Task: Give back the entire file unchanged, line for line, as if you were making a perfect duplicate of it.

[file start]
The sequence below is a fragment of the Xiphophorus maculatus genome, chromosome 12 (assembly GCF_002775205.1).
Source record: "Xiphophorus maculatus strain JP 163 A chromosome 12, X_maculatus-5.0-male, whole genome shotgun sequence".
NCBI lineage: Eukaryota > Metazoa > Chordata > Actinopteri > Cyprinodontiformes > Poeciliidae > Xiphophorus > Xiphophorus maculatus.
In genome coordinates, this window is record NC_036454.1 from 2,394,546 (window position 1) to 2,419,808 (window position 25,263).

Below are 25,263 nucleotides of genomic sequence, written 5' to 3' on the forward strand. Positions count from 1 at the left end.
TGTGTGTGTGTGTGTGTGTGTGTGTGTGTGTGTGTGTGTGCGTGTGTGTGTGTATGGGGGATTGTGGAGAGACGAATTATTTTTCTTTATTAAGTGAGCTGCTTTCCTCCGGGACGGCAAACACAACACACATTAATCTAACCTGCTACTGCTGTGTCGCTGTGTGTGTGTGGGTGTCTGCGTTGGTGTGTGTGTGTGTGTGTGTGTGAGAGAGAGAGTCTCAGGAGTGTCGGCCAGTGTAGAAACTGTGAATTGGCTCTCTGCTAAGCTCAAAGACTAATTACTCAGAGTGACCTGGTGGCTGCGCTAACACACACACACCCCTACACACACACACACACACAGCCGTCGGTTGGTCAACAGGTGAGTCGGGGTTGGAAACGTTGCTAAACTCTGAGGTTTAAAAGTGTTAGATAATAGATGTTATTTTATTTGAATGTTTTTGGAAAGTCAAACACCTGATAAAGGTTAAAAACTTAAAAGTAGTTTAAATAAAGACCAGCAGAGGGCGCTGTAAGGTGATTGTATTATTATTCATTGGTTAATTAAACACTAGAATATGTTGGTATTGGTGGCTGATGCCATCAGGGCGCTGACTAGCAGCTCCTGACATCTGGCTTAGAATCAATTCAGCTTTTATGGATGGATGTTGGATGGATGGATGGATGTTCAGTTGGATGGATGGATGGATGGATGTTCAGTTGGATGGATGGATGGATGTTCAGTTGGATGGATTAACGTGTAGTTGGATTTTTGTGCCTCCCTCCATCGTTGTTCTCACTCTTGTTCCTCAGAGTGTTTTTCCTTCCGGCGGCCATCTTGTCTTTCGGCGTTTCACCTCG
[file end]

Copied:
The sequence below is a fragment of the Xiphophorus maculatus genome, chromosome 12 (assembly GCF_002775205.1).
Source record: "Xiphophorus maculatus strain JP 163 A chromosome 12, X_maculatus-5.0-male, whole genome shotgun sequence".
NCBI lineage: Eukaryota > Metazoa > Chordata > Actinopteri > Cyprinodontiformes > Poeciliidae > Xiphophorus > Xiphophorus maculatus.
In genome coordinates, this window is record NC_036454.1 from 2,394,546 (window position 1) to 2,419,808 (window position 25,263).

Below are 25,263 nucleotides of genomic sequence, written 5' to 3' on the forward strand. Positions count from 1 at the left end.
TGTGTGTGTGTGTGTGTGTGTGTGTGTGTGTGTGTGTGTGCGTGTGTGTGTGTATGGGGGATTGTGGAGAGACGAATTATTTTTCTTTATTAAGTGAGCTGCTTTCCTCCGGGACGGCAAACACAACACACATTAATCTAACCTGCTACTGCTGTGTCGCTGTGTGTGTGTGGGTGTCTGCGTTGGTGTGTGTGTGTGTGTGTGTGTGAGAGAGAGAGTCTCAGGAGTGTCGGCCAGTGTAGAAACTGTGAATTGGCTCTCTGCTAAGCTCAAAGACTAATTACTCAGAGTGACCTGGTGGCTGCGCTAACACACACACACCCCTACACACACACACACACACAGCCGTCGGTTGGTCAACAGGTGAGTCGGGGTTGGAAACGTTGCTAAACTCTGAGGTTTAAAAGTGTTAGATAATAGATGTTATTTTATTTGAATGTTTTTGGAAAGTCAAACACCTGATAAAGGTTAAAAACTTAAAAGTAGTTTAAATAAAGACCAGCAGAGGGCGCTGTAAGGTGATTGTATTATTATTCATTGGTTAATTAAACACTAGAATATGTTGGTATTGGTGGCTGATGCCATCAGGGCGCTGACTAGCAGCTCCTGACATCTGGCTTAGAATCAATTCAGCTTTTATGGATGGATGTTGGATGGATGGATGGATGTTCAGTTGGATGGATGGATGGATGGATGTTCAGTTGGATGGATGGATGGATGTTCAGTTGGATGGATTAACGTGTAGTTGGATTTTTGTGCCTCCCTCCATCGTTGTTCTCACTCTTGTTCCTCAGAGTGTTTTTCCTTCCGGCGGCCATCTTGTCTTTCGGCGTTTCACCTCG